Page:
Memory takes us back to the [...] so long past when we used to gather of long winter evenings around the rude fireplace filled with blazing logs that only cost the trouble of cutting. It almost brings tears to our eyes to think of those good times, and then be compelled to pay six dollars a cord for the same kind of wood and short measures at that.

Looking back to the good old times of fifty or more years ago, and thinking of the contrast between then and now, causes a lingering desire to be young again, and live over the life so joyous and free, when there was no trouble, no house cleanings, no doctors, no lawyers, therefore no sickness or lawsuits, no fine clothes and stand up collars to make one feel awkward and out of place. Verily, boyhood days in the 40's and 50's were one continuous round of joy. In those happy days when we were boys and girls together, when your neighbor was as good as yourself, although miles separated each family, 'they were neighbors still.'

In those days long to be remembered when everybody was level headed, when we went twenty miles to mill on horseback with the grist in one end of the bag and a store in the other, and one soup bone did duty for the whole neighborhood. Alas! changed are the conditions in this advanced age of civilization, when your nearest neighbor is often a comparative stranger. How well we remember the old log school house wherein, as a freckled faced barefooted lad, we spent our college days; the puncheon floor and chimney built of sticks; the seats made of basswood logs split in halves, with the soft side up; the hickory switches, and the dunce block on which the writer spent his share of the time; the log rollings and house raising with the old fashioned dance at night where we tripped the light fantastic toe until broad day light, and went home with the girls in the morning for breakfast; the husking bees; the red ears of corn, and the pleasures that followed; the pretty damsels with rosy cheeks, painted only by nature's artist, all of which makes us wish for the days of youth and good old times of yore.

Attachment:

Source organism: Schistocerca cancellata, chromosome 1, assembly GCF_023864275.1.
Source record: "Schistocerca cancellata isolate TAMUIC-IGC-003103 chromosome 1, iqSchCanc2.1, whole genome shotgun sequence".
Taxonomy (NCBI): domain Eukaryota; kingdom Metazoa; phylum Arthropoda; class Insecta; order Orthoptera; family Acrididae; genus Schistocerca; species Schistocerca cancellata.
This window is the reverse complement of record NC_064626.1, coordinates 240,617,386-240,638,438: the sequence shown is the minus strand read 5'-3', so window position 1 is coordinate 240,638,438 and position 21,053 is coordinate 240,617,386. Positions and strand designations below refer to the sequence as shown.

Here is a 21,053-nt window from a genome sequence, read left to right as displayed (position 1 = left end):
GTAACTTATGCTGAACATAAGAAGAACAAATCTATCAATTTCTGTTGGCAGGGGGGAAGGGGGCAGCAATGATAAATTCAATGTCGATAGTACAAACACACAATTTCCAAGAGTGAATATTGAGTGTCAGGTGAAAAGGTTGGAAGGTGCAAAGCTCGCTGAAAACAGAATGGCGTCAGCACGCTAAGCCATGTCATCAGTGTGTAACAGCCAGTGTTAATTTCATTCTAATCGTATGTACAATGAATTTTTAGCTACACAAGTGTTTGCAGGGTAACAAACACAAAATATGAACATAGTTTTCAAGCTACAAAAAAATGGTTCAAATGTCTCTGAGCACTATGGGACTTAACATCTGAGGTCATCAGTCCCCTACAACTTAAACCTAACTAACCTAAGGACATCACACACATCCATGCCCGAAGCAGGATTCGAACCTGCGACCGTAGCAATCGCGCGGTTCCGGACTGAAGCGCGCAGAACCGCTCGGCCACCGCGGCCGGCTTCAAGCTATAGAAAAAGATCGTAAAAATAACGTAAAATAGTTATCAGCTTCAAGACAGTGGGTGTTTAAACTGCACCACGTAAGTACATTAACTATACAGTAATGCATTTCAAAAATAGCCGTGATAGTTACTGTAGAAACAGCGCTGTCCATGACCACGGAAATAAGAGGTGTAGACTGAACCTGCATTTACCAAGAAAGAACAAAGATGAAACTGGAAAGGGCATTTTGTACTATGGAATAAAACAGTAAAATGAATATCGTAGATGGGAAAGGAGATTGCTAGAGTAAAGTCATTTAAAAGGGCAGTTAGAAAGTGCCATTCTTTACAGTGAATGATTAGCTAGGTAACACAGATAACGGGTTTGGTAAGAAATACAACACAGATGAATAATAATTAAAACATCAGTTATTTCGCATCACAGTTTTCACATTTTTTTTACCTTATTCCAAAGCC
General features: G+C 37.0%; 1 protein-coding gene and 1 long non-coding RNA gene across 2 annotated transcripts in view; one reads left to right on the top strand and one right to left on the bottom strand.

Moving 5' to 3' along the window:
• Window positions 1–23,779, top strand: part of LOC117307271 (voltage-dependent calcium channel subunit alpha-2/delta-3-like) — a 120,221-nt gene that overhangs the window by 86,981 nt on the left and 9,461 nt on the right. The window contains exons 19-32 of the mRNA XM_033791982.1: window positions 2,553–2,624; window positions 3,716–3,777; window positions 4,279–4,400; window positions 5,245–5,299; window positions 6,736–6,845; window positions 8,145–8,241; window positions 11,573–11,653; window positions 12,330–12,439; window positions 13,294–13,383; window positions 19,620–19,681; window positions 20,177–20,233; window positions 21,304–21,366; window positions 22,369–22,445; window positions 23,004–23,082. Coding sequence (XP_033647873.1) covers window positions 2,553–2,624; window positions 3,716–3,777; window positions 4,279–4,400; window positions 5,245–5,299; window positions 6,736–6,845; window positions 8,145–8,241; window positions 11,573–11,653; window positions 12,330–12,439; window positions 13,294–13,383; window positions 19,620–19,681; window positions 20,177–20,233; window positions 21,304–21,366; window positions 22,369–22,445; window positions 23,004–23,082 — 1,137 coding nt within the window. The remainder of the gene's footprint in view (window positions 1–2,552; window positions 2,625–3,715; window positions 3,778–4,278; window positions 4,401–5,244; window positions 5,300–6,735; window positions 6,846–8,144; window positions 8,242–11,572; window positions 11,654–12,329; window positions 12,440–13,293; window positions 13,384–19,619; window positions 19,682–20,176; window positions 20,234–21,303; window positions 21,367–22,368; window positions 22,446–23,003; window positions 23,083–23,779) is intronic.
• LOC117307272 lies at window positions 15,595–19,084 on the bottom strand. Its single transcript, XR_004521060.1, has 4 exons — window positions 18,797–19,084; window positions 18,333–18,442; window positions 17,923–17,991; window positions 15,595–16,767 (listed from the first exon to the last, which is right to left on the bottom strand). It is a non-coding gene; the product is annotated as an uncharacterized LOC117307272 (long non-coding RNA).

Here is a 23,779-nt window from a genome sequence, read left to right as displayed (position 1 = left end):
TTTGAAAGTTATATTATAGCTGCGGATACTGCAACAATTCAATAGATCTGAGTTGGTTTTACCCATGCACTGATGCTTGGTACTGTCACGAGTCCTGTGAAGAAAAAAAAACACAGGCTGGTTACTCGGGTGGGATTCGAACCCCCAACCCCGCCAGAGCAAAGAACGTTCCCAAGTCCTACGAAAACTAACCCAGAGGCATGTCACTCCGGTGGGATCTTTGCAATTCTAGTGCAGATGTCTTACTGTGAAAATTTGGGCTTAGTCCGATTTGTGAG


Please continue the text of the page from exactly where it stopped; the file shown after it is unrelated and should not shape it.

At 20 years of age, he enlisted in Co. I, 5th Iowa Vol. Infantry as First Corporal, July 15, 1861; was wounded in leg and breast September 19, 1862, at Lake Luka, Miss. Was discharged for disability February 23, 1863. Enlisted again September 27, 1864, in Co. 2nd, Iowa Cavalry and served to the end of the war.

In the year 1867 Mr. Morden was united in marriage to Miss Alice McDonald, and to this union were born four children, three of whom with the faithful wife survive and mourn the loss of a devoted husband and father. The children are Mrs. Lillian Barrett of Twin Falls, Idaho; Miss Edith at home and Mrs. Florence Hackett of Lewistown, Mont.

Mr. Morden was an honored member of the Masonic and Odd Fellows Orders and A.W. Drips Post, G.A.R., and in his younger days was very active in fraternal circles. He had held numerous township offices; served on the board of supervisors and was for years the postmaster at Fulton, his native town. Some twenty-nine years ago Mr. Morden and family removed from Fulton to Maquoketa where he engaged the general merchandise business, retiring from same about two years ago. He was elected mayor of this city with in 1917, serving with honor for two terms. A true patriot in every sense, Mr. Morden served his country, community and city well and in his death we have lost one of those sturdy citizens whose interests were ever centered in the common welfare of his fellowmen.

The funeral will be held from the home, this Friday afternoon at four o'clock, Rev. D.F. Boomershine officiating. Interment will be made in Mt. Hope Cemetery.